Where collapses by Red Sox and Braves rank among worst ever
The Red Sox and Braves both lost in dramatic fashion in Game 162 on Wednesday
The Red Sox are the first team to blow a nine-game lead in September
The 1964 Phillies, 1995 Angels and 2007 Mets also had historically bad collapses
Wednesday night was not only one of the most thrilling nights of baseball in recent memory, it was also one of the most significant. Not one but two of the most severe regular-season collapses in the game's history were completed.
The dominoes fell throughout the night, each one more thrilling and improbable than the last. First the Cardinals' Chris Carpenter twirled a shutout to force the Braves to win to avoid elimination for the National League wild card. During the later innings of that game, the Braves blew a one-run lead in the ninth with the NL's saves leader and likely Rookie of the Year on the mound. Then the Rays, who had trailed 7-0 in the eighth inning and were down to their last strike, got new life via a game-tying home run from a pinch-hitter who had nine hits and one homer in 90 previous plate appearances on the season.
Roughly an hour later, the Phillies eliminated the Braves in the 13th inning. With the Rays in extra innings in Tampa, the Red Sox took a 3-2 lead into the bottom of the ninth in Baltimore and got to within one strike of forcing the Rays' to win or go home, only to blow the lead and the game over the course of Jonathan Papelbon's next four pitches. Just three minutes later, as the Red Sox entered the visitor's clubhouse in Camden Yards where the Rays' game was playing on the televisions, Evan Longoria hit just the second playoff-clinching walk-off homer in the final game of the regular season in baseball history. The first? Bobby Thomson's immortal "Shot Heard 'Round the World" in 1951.
When the dust cleared, the Cardinals and Rays were in the playoffs as the 2011 wild cards, and the Braves and Red Sox were facing the reality of having just become the first teams ever to blow leads as big as 8 ½ games in September.
On the morning of Aug. 26, the Braves were up 9 ½ games in the National League wild card race and 10 ½ games on the Cardinals, who were a game behind the Giants at the time. Former Baseball Prospectus statistician Clay Davenport calculated Atlanta's odds of making the playoffs at that point by simulating the remainder of the season a million times and gave them a 98.99 percent chance, or barely more than a one-percent chance of failing to make the playoffs.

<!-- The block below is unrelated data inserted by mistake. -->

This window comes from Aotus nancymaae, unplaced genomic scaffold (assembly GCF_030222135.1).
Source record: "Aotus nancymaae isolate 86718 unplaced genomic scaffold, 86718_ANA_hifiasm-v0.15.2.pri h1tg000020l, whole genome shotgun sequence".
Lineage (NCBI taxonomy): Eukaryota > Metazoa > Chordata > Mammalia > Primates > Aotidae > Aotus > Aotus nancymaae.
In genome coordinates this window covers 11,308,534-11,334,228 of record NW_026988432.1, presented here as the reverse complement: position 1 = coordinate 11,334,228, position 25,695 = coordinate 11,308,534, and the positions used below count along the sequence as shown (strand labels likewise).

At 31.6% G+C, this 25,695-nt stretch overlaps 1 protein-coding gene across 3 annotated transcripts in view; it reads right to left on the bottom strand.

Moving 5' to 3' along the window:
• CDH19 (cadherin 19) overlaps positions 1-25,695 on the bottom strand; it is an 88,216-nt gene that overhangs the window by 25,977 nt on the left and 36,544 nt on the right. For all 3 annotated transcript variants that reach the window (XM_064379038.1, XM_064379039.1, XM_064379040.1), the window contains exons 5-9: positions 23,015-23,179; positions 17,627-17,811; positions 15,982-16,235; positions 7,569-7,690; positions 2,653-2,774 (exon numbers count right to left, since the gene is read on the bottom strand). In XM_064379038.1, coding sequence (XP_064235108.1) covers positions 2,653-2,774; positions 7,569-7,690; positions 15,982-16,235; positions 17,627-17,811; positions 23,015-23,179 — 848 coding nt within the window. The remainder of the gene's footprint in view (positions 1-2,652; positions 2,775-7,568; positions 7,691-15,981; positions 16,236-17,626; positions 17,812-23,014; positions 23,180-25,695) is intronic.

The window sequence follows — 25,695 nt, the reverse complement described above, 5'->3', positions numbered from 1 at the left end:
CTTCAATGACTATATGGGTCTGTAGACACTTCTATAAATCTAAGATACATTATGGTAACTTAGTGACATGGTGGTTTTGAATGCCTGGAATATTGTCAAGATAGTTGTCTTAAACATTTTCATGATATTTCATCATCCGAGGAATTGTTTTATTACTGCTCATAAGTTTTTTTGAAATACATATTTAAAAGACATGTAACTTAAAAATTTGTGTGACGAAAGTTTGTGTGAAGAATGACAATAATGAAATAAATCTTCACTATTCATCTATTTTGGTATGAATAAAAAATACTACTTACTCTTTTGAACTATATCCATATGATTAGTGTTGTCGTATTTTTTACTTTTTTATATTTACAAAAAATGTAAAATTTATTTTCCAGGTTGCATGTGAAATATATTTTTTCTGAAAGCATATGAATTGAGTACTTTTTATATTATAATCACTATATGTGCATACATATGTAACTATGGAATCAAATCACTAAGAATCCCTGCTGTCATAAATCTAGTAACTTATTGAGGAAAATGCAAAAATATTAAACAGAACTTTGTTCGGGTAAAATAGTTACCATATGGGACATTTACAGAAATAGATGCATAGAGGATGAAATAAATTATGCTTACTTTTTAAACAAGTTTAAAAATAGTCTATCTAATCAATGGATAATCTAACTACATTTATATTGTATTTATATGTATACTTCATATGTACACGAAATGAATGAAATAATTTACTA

On the morning of Sept. 4, the Red Sox had a nine-game lead in the American League wild card race with 24 games left to play. Davenport calculated their chance of making the playoffs at 99.78 percent, giving them less than a quarter of a one percent chance of missing out on October play.
Only four teams in baseball history had higher postseason odds than the Braves and failed to make the playoffs. One of those four teams was this year's Red Sox, and only two teams ever had better odds than them and still went home at the end of the regular season.
With the help of Davenport and this 2007 Baseball Prospectus article by Nate Silver, which was built off Davenport's data, I was able to compile the following list of the 18 teams with the highest playoff odds at any point during the season who ultimately failed to make the postseason:
Not all of those collapses were created equal, however. In fact, one could argue, not all of those teams collapsed, even though they all failed to make the playoffs. Consider, for example, the 1942 Dodgers, who had a 9 ½ game lead in the National League on the morning of August 16. The Dodgers played .595 ball the rest of the way and finished the season with an eight-game winning streak, but the second-place Cardinals went 37-6 (.860) over the same stretch and won the pennant by two games. Yes, the Dodgers had fallen off from the .705 pace they had established prior to August 16, but it was the Cardinals' comeback, not the Dodgers' mild cooling off, that caused the pennant to switch hands that year.
Though those 1942 Dodgers had the best post-peak-odds winning percentage of the 18 teams above, five others posted winning records after their peak. The 1993 Giants played .569 ball after August 7, won 14 of their last 17, and finished with 103 wins, but the Braves, buoyed by the mid-season addition of slugging first baseman Fred McGriff, went 39-11 (.780) over the same span and won the NL West by one game in the final season prior to the introduction of the wild card.